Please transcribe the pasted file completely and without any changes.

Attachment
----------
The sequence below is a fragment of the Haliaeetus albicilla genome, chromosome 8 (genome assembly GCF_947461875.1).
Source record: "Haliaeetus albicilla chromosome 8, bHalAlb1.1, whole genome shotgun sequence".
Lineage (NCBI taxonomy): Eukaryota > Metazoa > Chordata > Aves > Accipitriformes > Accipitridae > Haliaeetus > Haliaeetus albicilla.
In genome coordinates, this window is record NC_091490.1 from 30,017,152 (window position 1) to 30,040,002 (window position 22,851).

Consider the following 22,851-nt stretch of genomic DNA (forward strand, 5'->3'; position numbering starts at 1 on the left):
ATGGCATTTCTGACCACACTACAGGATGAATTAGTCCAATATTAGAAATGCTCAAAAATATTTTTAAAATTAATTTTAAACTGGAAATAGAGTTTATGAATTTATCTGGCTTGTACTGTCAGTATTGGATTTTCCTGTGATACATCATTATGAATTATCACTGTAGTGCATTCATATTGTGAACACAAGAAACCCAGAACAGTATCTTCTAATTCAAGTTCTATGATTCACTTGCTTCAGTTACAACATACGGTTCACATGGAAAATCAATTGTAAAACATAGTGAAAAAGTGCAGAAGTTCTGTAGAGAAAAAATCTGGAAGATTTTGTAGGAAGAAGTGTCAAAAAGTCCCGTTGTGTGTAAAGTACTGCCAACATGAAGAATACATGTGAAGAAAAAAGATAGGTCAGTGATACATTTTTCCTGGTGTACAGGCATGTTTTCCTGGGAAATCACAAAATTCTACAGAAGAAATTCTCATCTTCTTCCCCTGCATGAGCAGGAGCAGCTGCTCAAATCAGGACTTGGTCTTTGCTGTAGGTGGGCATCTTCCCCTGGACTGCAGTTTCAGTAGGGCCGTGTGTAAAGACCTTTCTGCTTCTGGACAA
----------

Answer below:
The sequence below is a fragment of the Haliaeetus albicilla genome, chromosome 8 (genome assembly GCF_947461875.1).
Source record: "Haliaeetus albicilla chromosome 8, bHalAlb1.1, whole genome shotgun sequence".
Lineage (NCBI taxonomy): Eukaryota > Metazoa > Chordata > Aves > Accipitriformes > Accipitridae > Haliaeetus > Haliaeetus albicilla.
In genome coordinates, this window is record NC_091490.1 from 30,017,152 (window position 1) to 30,040,002 (window position 22,851).

Consider the following 22,851-nt stretch of genomic DNA (forward strand, 5'->3'; position numbering starts at 1 on the left):
ATGGCATTTCTGACCACACTACAGGATGAATTAGTCCAATATTAGAAATGCTCAAAAATATTTTTAAAATTAATTTTAAACTGGAAATAGAGTTTATGAATTTATCTGGCTTGTACTGTCAGTATTGGATTTTCCTGTGATACATCATTATGAATTATCACTGTAGTGCATTCATATTGTGAACACAAGAAACCCAGAACAGTATCTTCTAATTCAAGTTCTATGATTCACTTGCTTCAGTTACAACATACGGTTCACATGGAAAATCAATTGTAAAACATAGTGAAAAAGTGCAGAAGTTCTGTAGAGAAAAAATCTGGAAGATTTTGTAGGAAGAAGTGTCAAAAAGTCCCGTTGTGTGTAAAGTACTGCCAACATGAAGAATACATGTGAAGAAAAAAGATAGGTCAGTGATACATTTTTCCTGGTGTACAGGCATGTTTTCCTGGGAAATCACAAAATTCTACAGAAGAAATTCTCATCTTCTTCCCCTGCATGAGCAGGAGCAGCTGCTCAAATCAGGACTTGGTCTTTGCTGTAGGTGGGCATCTTCCCCTGGACTGCAGTTTCAGTAGGGCCGTGTGTAAAGACCTTTCTGCTTCTGGACAA